William Marvin Lindley

Sutter County, California
Date of Crime:  August 18, 1943

William Marvin Lindley was sentenced to death for the murder of Jackie Marie Hamilton, a 13-year-old girl. On the day of the crime, the victim had been swimming in the Yuba River with other girls around her own age. Lindley, a redhead, operated a boathouse on the banks of the river. After finishing her swimming, the victim went to her house, changed her clothes, spoke to her father, and went out again. She was found 20 minutes to a half-hour later in a dying condition. According to trial testimony, she was able to sob out to her father that her assailant was “that old red-headed liar in the boathouse, the old-red-headed liar.” She later died without clarifying her statement.

Evidence indicated that Jackie knew Lindley as "Red," so it was curious why she did not directly name him as her assailant.  Also, in early pre-trial statements, witnesses only related Jackie saying her assailant was the "old-red-headed liar."  There was no mention of the boathouse, which was an obvious connection to Lindley.

A sheepherder, a young boy, had been watching the girls swimming from the opposite side of the river, a distance of some two hundred yards. He described a man watching the girls from the willows, and later saw him struggling with one of the girls and then go down with her beyond the willows. Following the murder, he identified Lindley as the assailant by the tan clothes he had been wearing. However, the sheepherder was completely color-blind and apt to describe every color as tan.

Following Lindley's conviction, evidence emerged that another red-headed man had been in the vicinity on the day of the murder. This man was a hop-picker, and had not been working the day of the murder. He was seen later with marks on his face, which could have been caused by the girl's fingernails. The hop-picker reportedly confessed to the murder during a drunken brawl that night. He mysteriously disappeared from the area the next morning without even calling for his paycheck.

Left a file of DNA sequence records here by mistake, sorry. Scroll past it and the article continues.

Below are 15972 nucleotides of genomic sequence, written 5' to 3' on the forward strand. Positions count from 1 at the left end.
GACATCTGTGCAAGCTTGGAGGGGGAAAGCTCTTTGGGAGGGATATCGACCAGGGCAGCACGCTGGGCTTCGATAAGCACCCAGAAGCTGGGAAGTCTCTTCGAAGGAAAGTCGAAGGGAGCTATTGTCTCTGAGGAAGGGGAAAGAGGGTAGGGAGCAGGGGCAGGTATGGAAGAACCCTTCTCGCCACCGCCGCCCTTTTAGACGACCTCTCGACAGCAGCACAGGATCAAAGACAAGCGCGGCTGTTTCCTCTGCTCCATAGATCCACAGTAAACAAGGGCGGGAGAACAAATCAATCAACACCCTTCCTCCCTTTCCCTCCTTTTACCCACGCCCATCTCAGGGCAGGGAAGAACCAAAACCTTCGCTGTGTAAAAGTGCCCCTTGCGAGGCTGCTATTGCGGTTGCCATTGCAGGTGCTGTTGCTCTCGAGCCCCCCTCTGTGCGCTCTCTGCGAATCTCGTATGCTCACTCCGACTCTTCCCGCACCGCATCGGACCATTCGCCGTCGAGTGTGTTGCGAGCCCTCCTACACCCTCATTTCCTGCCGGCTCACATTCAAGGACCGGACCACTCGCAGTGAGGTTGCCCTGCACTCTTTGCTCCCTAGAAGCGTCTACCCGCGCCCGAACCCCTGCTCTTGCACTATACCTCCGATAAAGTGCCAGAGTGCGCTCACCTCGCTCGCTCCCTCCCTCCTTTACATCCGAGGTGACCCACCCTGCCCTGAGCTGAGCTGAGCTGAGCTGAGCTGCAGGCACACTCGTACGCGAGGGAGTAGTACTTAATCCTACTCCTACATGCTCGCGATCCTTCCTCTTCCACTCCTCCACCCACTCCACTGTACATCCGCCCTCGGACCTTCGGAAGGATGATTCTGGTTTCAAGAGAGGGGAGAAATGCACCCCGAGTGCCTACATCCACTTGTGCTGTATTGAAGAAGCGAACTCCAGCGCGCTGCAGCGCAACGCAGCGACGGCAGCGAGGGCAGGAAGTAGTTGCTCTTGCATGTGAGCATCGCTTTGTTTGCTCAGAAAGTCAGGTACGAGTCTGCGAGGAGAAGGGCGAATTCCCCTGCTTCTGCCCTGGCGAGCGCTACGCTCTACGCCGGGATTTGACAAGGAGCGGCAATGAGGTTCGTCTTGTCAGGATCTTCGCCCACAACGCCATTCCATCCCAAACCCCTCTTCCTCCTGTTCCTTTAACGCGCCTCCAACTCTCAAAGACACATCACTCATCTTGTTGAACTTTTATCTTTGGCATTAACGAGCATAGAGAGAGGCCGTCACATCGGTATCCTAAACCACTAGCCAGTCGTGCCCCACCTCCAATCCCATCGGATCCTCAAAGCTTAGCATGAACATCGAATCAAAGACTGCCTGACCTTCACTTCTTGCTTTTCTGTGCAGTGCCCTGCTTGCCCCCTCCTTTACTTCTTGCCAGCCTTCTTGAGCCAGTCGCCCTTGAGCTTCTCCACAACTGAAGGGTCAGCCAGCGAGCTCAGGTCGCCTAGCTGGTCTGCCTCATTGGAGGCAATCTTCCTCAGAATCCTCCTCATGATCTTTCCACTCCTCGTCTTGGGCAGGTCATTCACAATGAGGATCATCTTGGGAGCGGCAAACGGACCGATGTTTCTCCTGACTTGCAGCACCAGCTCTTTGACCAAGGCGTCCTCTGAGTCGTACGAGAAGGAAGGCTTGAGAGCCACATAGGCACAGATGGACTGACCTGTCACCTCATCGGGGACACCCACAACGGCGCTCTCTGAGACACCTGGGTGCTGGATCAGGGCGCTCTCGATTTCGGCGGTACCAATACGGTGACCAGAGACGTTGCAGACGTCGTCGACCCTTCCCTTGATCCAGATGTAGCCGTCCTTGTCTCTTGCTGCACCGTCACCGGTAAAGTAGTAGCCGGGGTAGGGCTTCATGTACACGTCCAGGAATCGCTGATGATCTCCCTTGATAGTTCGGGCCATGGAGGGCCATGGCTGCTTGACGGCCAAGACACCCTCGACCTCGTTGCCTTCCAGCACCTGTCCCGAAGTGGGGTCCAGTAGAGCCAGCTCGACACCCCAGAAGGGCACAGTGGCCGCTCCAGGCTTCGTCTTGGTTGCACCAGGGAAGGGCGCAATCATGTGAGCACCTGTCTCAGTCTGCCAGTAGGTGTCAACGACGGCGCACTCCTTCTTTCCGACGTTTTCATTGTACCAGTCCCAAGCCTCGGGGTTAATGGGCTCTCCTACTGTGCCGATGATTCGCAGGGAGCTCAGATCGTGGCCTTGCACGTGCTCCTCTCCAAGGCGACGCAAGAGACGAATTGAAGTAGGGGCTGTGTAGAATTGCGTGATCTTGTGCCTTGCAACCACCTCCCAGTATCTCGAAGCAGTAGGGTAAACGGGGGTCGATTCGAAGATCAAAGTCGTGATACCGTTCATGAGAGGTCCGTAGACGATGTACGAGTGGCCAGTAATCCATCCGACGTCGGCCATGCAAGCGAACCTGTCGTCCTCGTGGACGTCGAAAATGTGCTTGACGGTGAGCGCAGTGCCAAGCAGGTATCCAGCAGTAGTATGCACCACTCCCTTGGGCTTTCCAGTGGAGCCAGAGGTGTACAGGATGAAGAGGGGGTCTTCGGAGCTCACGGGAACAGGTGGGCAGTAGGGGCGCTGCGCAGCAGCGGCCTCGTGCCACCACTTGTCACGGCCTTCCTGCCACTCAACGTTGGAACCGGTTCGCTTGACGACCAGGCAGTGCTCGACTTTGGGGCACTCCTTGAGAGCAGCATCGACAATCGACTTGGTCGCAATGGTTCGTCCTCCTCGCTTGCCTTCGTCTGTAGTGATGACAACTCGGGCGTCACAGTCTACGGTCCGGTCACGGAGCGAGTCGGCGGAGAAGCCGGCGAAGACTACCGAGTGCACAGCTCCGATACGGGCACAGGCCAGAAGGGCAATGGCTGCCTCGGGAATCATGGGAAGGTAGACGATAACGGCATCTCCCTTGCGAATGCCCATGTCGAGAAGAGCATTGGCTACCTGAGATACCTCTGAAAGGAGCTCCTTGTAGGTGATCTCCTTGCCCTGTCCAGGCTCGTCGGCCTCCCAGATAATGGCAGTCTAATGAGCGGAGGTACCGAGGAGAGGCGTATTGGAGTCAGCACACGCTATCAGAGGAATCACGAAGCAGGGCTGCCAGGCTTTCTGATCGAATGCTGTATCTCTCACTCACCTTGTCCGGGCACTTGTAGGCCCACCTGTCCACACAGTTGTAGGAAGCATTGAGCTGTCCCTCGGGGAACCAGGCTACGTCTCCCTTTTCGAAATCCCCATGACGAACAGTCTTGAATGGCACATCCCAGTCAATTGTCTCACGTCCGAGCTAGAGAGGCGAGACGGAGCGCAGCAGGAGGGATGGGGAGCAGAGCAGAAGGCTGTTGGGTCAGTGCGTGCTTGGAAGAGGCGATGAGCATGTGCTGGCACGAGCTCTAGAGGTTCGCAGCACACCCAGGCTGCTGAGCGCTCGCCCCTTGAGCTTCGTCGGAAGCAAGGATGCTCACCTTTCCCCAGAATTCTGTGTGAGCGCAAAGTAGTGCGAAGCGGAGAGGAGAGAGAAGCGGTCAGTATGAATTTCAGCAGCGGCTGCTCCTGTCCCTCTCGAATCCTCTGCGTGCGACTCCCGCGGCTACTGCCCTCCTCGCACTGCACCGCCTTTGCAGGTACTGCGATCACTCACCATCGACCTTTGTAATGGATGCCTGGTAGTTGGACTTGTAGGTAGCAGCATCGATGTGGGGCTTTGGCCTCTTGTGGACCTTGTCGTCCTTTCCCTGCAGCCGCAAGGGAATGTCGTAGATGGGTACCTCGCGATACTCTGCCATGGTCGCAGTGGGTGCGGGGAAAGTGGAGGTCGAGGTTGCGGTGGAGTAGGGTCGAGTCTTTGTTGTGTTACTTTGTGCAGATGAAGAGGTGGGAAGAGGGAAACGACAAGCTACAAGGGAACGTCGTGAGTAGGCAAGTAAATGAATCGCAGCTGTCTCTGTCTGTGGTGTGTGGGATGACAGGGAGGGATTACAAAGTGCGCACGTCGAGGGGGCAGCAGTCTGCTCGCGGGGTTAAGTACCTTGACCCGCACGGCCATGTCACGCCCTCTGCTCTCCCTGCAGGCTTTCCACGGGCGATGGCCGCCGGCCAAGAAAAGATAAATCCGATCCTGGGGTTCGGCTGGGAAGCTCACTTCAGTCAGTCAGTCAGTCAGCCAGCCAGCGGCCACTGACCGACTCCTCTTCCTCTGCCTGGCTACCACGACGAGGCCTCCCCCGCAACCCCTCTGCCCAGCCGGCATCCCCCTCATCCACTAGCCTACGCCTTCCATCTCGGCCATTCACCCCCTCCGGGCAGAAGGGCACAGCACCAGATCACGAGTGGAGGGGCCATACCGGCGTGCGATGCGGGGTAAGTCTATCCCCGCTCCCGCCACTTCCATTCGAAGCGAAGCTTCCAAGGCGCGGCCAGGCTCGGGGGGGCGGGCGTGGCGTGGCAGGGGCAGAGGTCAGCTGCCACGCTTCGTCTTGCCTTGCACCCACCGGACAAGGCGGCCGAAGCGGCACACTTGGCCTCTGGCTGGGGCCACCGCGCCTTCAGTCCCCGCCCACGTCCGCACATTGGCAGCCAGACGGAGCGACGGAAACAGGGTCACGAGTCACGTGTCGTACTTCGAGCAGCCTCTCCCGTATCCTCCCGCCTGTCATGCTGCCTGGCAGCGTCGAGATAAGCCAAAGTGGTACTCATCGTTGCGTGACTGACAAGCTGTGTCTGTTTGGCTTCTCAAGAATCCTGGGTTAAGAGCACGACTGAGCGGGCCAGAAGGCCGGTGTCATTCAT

A lawyer named Erle Stanley Gardner was referred the case due to publicity Gardner received for his spectacular and unorthodox methods. With Lindley's execution just days away, Gardner reviewed Lindley's trial transcripts and made a case timeline. Since the actual clock time of events was little known, the timeline referenced the sequence of events based on distances traveled and witnesses' contacts with each other. Although Lindley did not appear to have an alibi for the time of the murder, Gardner's analysis showed that at the time witnesses saw the murderer standing in the willows, Lindley was miles away riding in an automobile with the victim's father. Thus Gardner showed that Lindley could not have been the murderer.

Governor Earl Warren commuted Lindley's sentence to life imprisonment. Lindley was eventually exonerated and released after 20 years in prison. The Lindley case led Gardner to begin a program called “The Court of Last Resort” in which individual cases were studied and those deemed to be wrongly convicted were published in Argosy magazine. The program, which lasted about a decade, led to the release of numerous wrongly convicted persons. Gardner was also a mystery writer and the author of Perry Mason books.  [5/08]

References:   The Court of Last Resort, FJDB1945 Appeal, 1947 Appeal

Posted in:  Victims of the State, Northern California Cases, Timeline Discrepancies